Review: ‘Memoria’ is hauntingly immersive

In his first film produced outside of Thailand, Apichatpong Weerasethakul paints a stunning picture of Colombia.

%E2%80%9CMemoria%E2%80%9D+is+director+Apichatpong+Weerasethakul%E2%80%99s+latest+feature+film.+The+movie+is+a+beautiful+and+deeply+thoughtful+journey+through+Colombia.+%28Image+courtesy+of+Neon%29

“Memoria” is director Apichatpong Weerasethakul’s latest feature film. The movie is a beautiful and deeply thoughtful journey through Colombia. (Image courtesy of Neon)

By Valentina Arrieta, Staff Writer

“Memoria,” Apichatpong Weerasethakul’s latest feature film, follows Jessica (Tilda Swinton), who is haunted by a loud, consistent bang that only she hears. As she tries to find the cause of this disturbing sound, she slowly loses her memory and sense of identity. 

It is worth taking a trip to the theater to watch this, where you can experience the film’s sound as the filmmakers intended. Weerasethakul insists that the cinematic experience is crucial to watching the film. NEON, the film’s distributor, seems to share this belief: their decision to withhold the movie from streaming services and DVD is unconventional. Instead, it will be shown on a tour, where the film will be screened in a different city every week, ensuring that audiences will experience the film in the way Weerastethakul wanted. 

With its slow, meditative structure and long silent takes, “Memoria” almost dissolves time, transporting you into a mysterious dreamscape set in Colombia. During a pensive two hours and 16 minutes, Weerasethakul implores us to contemplate the mystery of Jessica’s affliction.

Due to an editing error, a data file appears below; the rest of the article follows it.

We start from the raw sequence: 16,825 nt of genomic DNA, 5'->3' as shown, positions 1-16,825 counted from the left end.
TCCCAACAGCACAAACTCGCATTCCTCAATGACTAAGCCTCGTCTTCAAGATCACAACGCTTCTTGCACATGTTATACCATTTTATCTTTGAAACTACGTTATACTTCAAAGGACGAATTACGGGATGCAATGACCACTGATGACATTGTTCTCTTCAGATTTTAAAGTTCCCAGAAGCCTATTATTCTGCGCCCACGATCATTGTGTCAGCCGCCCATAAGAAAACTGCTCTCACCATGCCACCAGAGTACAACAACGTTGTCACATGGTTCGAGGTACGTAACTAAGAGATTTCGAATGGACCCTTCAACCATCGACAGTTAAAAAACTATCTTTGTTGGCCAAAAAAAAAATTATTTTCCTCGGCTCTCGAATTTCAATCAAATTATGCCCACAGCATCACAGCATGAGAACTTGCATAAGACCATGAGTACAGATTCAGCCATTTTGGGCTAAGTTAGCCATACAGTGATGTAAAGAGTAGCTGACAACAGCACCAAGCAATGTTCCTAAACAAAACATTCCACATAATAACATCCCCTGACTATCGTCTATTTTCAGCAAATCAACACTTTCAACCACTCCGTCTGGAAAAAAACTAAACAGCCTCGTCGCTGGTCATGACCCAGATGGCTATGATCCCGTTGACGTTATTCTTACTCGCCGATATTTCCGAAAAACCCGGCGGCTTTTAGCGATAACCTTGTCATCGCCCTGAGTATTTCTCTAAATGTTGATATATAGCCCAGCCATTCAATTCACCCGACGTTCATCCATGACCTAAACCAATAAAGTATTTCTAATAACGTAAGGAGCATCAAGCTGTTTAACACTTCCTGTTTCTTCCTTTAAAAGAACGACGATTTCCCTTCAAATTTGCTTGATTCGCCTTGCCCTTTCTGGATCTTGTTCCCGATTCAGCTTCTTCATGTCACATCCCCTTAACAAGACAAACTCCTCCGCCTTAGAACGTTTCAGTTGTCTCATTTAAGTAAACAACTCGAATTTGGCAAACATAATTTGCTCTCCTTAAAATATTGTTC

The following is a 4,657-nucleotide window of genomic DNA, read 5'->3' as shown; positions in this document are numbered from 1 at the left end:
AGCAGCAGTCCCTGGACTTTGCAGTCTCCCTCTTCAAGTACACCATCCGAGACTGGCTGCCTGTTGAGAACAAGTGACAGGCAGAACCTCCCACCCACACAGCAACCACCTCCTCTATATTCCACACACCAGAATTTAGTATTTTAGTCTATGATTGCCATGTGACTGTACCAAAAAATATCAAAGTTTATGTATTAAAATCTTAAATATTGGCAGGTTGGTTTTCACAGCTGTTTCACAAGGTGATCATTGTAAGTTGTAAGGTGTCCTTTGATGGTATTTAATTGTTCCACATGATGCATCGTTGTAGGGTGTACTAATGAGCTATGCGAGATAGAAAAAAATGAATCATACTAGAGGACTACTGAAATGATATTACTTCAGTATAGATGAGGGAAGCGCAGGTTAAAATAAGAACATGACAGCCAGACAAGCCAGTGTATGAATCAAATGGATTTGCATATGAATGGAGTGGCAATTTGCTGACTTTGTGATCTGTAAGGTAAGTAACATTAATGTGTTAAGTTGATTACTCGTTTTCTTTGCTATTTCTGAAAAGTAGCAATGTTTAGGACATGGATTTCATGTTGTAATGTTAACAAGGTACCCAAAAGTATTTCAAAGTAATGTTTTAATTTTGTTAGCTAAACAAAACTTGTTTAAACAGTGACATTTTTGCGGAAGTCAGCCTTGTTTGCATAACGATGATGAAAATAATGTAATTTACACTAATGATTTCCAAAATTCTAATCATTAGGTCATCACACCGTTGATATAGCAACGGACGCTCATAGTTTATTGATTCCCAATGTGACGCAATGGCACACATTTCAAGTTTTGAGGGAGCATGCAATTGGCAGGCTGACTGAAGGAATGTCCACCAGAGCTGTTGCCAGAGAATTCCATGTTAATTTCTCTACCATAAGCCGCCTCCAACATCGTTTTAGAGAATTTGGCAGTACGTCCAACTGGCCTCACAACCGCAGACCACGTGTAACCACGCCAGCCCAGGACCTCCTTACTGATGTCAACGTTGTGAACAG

Just like Jessica, who visits the country as a foreigner, Tilda Swinton is also a visitor to Colombia. Despite having very little dialogue, Swinton provides a stimulating performance — a stunning one, even, considering the fact that there is dialogue written in a language that she does not speak. Swinton’s own distance to the language brings an additional layer to her portrayal of the character. We follow Jessica’s disorientation as a Scottish foreigner; with rudimentary Spanish-speaking skills, she struggles to communicate her anguish.

Weerasethakul himself is also far from home in Colombia. “Memoria” is the director’s first feature film produced outside of his home country, Thailand. The loss of control that Jessica feels is closely linked to the director’s own sense of vulnerability as a foreigner. 

However, this distance from home doesn’t stop Weerasethakul from exploring the film’s setting, from its culture to its landscape. Colombia, which is my home country, was given a faithful depiction in the film, forming the perfect backdrop to follow Jessica’s story. Different sides of Colombia are shown: the film explores both the urban and pastoral parts of the country — filming in the country’s capital, Bogotá, and in the small, rural mountain town of Pijao. 

As the film goes on, the plot blurs and becomes secondary to the sound. Jessica’s inability to understand the Spanish language results in an increased sensitivity to sounds other than human speech. Aside from the mysterious sound that she continues to hear in her head, the film’s soundscape is rich with a variety of background noises that authentically portray Colombia. From the machine hums and car alarms of the city to the heavy rainfall of the jungle, “Memoria” sets up a truly immersive auditory experience that expertly uses sound design to create emotion.

Because of its slow and contemplative structure, “Memoria” certainly requires patience from the viewer, but Weerasethakul builds a deeply thoughtful, almost magical experience that is worth the restraint. 

Contact Valentina Arrieta at [email protected]